__Certain interesting features regarding the study of heuristics and biases in the writings of Tversky and Kahneman: Munish Alagh.__
Many decisions are based on beliefs concerning the
likelihood of uncertain events.

Occasionally, beliefs concerning uncertain events are
expressed in numerical form as odds or subjective probabilities. The subjective
assessment of probability involve judgements based on data of limited validity,
which are processed according to heuristic rules. However, the reliance on this
rule leads to systematic errors. Such biases are also found in the intuitive
judgement of probability. Kahneman and Tversky

^{[1]}describe three heuristics that are employed to assess probabilities and to predict values. Biases to which these heuristics lead are enumerated, and the applied and theoretical implications of these observations are discussed. This discussion below is based broadly on writings by Kahneman and Tversky, the following heuristics and the biases they lead to are discussed:
Ø Representativeness.

Ø Adjustment
and Anchoring.

__Representativeness:__
Judging probability by representativeness has
important virtues: the intuitive impressions that it produces are often-indeed,
usually-more accurate than chance guesses would be.

^{[2]}
This approach to the judgement of probability however
leads to serious errors, because similarity, or representativeness, is not
influenced by several factors that should affect judgments of probability.

Certain interesting features regarding the errors
which result from representativeness are:

__Insensitivity to prior probability of outcomes:__
It is noticed that subjects use prior probabilities correctly when they
have no other information. However, prior probabilities are effectively ignored
when a description is introduced, even when this description is totally
uninformative. Evidently, people respond differently when given no evidence and
when given worthless evidence. When no specific evidence is given, prior
probabilities are ignored.

^{[3]}

__Insensitivity to sample size:__
Subjects failed to
appreciate the role of sample size even when it was emphasized in the
formulation of the problem A similar insensitivity to sample size has been
reported in judgments of posterior probability, that is, of the probability
that a sample has been drawn from one population rather than from another Here
again, intuitive judgments are dominated by the sample proportion and are
essentially unaffected by the size of the sample, which plays a crucial role in
the determination of the actual posterior odds

^{[4]}. In addition, intuitive estimates of posterior odds are far less extreme than the correct values. The underestimation of the impact of evidence has been observed repeatedly in problems of this type^{[5]}It has been labeled "conservatism."

__Misconceptions of chance:__
Misconceptions of chance are
not limited to naive subjects. A study of the statistical intuitions of
experienced research psychologists

^{[6]}revealed a lingering belief in what may be called the "law of small numbers," according to which even small samples are highly representative of the populations from which they are drawn.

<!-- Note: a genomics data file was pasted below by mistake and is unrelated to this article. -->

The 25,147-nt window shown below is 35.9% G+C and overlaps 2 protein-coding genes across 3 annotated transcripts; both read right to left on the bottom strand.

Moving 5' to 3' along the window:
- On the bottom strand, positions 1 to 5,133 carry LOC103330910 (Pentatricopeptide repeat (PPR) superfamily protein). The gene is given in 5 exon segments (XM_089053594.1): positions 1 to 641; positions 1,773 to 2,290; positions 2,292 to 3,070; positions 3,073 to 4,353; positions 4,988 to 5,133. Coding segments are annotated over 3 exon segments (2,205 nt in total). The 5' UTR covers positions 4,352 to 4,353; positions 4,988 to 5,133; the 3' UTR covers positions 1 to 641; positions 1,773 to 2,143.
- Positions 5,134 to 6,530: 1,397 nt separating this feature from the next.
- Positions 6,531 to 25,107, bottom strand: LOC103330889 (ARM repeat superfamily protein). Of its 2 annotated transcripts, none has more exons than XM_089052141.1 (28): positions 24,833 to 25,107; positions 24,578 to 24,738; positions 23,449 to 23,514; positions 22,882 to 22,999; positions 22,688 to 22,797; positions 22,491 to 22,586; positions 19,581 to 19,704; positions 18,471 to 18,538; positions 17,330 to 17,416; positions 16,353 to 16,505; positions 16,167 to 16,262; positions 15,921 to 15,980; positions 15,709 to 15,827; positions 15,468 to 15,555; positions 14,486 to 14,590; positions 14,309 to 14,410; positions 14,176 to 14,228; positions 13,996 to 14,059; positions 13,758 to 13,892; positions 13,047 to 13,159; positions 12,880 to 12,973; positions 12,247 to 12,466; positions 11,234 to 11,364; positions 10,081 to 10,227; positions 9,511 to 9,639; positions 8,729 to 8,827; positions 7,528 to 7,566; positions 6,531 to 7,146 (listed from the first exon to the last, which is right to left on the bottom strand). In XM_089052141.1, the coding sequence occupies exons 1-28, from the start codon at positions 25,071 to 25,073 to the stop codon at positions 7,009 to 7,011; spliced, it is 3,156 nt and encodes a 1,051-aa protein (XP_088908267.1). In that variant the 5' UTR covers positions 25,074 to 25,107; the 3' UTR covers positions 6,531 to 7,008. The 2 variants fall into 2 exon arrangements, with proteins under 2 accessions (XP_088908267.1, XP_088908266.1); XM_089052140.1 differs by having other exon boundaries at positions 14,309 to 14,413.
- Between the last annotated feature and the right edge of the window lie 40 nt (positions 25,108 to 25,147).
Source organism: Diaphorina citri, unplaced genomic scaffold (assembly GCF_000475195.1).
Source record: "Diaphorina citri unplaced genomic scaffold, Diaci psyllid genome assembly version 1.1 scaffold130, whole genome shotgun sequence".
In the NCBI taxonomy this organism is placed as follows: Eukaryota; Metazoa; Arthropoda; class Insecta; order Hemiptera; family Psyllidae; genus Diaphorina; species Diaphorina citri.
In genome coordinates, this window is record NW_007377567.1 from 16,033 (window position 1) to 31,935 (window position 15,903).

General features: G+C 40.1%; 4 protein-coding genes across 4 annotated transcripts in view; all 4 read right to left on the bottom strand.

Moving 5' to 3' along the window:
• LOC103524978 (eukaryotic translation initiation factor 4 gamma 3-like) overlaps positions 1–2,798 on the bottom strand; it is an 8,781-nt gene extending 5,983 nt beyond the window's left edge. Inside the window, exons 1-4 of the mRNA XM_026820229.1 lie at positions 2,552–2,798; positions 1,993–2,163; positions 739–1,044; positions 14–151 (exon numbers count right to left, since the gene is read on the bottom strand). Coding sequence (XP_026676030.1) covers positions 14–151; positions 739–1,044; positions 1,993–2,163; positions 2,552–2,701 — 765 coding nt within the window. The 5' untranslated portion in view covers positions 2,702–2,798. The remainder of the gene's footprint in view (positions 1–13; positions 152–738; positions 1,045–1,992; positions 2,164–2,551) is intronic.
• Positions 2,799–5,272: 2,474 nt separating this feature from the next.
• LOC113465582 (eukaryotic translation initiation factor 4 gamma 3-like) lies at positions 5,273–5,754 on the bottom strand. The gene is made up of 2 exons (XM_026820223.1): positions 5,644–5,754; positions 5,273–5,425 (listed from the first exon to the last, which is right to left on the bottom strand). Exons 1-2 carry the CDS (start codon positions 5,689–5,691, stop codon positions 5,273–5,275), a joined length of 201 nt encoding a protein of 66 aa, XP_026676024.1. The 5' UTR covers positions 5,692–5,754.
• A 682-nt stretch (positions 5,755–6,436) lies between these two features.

__The illusion of validity:__
The internal consistency of
a pattern of inputs is a major determinant of one's confidence in predictions
based on these inputs Highly consistent patterns are most often observed when
the input vari-ables are highly redundant or correlated. Hence, people tend to
have great con-fidence in predictions based on redundant input variables.
However, an elementary result in the statistics of correlation asserts that,
given input vari-ables of stated validity, a prediction based on several such
inputs can achieve higher accuracy when they are independent of each other than
when they are redundant or correlated. Thus, redundancy among inputs decreases
accuracy even as it increases confidence, and people are often confident in
pre-dictions that are quite likely to be off the mark

^{[7]}**:**

__Regression to the mean__
Involves moving closer to the average than the
earlier value of the variable observed. Also regression to the mean has an
explanation, but does not have a cause.

^{[8]}
Regression
does not have a causal explanation. Regression effects are ubiquitous, and so are
misguided casual stories to explain them. The point to remember is that the
change from the first to the second occurrence does not need a causal
explanation. It is a mathematically inevitable consequence of the fact that
luck played a role in the outcome of the first occurence.

Regression
inevitably occurs when the correlation between two measures is less than
perfect.

The
correlation coefficient between two measures, which varies between 0 and 1, is
a measure of the relative weight of the factors they share.

Correlation
and regression are not two concepts-they are different perspectives on the same
concept. The general rule is straightforward but has surprising consequences:
whenever the correlation between two scores is imperfect, there will be regression